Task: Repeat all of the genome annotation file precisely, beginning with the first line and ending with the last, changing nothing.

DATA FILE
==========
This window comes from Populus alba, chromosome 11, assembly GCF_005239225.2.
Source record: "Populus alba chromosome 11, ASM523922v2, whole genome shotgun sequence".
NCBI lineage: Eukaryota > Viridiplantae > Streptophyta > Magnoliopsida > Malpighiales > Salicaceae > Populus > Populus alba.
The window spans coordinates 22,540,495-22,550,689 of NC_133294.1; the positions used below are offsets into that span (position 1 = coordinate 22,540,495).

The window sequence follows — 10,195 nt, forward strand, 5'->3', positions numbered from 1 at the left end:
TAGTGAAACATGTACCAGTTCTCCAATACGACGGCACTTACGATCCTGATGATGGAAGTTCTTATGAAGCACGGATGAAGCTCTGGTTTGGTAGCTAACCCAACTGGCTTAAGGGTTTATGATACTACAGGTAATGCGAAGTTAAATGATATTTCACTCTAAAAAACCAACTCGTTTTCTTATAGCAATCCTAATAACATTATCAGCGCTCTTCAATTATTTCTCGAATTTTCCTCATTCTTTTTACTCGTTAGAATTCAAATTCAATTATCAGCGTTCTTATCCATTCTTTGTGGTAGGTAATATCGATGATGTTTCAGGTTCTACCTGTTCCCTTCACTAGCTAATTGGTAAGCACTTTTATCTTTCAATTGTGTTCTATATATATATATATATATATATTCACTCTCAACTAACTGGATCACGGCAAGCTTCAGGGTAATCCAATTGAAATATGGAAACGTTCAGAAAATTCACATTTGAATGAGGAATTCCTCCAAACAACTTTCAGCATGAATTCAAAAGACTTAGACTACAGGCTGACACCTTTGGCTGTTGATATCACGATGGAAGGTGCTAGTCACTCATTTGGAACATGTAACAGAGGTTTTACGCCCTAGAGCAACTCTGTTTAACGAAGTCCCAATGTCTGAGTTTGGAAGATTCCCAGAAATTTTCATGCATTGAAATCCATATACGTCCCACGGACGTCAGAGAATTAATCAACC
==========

This window comes from Populus alba, chromosome 11, assembly GCF_005239225.2.
Source record: "Populus alba chromosome 11, ASM523922v2, whole genome shotgun sequence".
NCBI lineage: Eukaryota > Viridiplantae > Streptophyta > Magnoliopsida > Malpighiales > Salicaceae > Populus > Populus alba.
The window spans coordinates 22,540,495-22,550,689 of NC_133294.1; the positions used below are offsets into that span (position 1 = coordinate 22,540,495).

The window sequence follows — 10,195 nt, forward strand, 5'->3', positions numbered from 1 at the left end:
TAGTGAAACATGTACCAGTTCTCCAATACGACGGCACTTACGATCCTGATGATGGAAGTTCTTATGAAGCACGGATGAAGCTCTGGTTTGGTAGCTAACCCAACTGGCTTAAGGGTTTATGATACTACAGGTAATGCGAAGTTAAATGATATTTCACTCTAAAAAACCAACTCGTTTTCTTATAGCAATCCTAATAACATTATCAGCGCTCTTCAATTATTTCTCGAATTTTCCTCATTCTTTTTACTCGTTAGAATTCAAATTCAATTATCAGCGTTCTTATCCATTCTTTGTGGTAGGTAATATCGATGATGTTTCAGGTTCTACCTGTTCCCTTCACTAGCTAATTGGTAAGCACTTTTATCTTTCAATTGTGTTCTATATATATATATATATATATATTCACTCTCAACTAACTGGATCACGGCAAGCTTCAGGGTAATCCAATTGAAATATGGAAACGTTCAGAAAATTCACATTTGAATGAGGAATTCCTCCAAACAACTTTCAGCATGAATTCAAAAGACTTAGACTACAGGCTGACACCTTTGGCTGTTGATATCACGATGGAAGGTGCTAGTCACTCATTTGGAACATGTAACAGAGGTTTTACGCCCTAGAGCAACTCTGTTTAACGAAGTCCCAATGTCTGAGTTTGGAAGATTCCCAGAAATTTTCATGCATTGAAATCCATATACGTCCCACGGACGTCAGAGAATTAATCAACC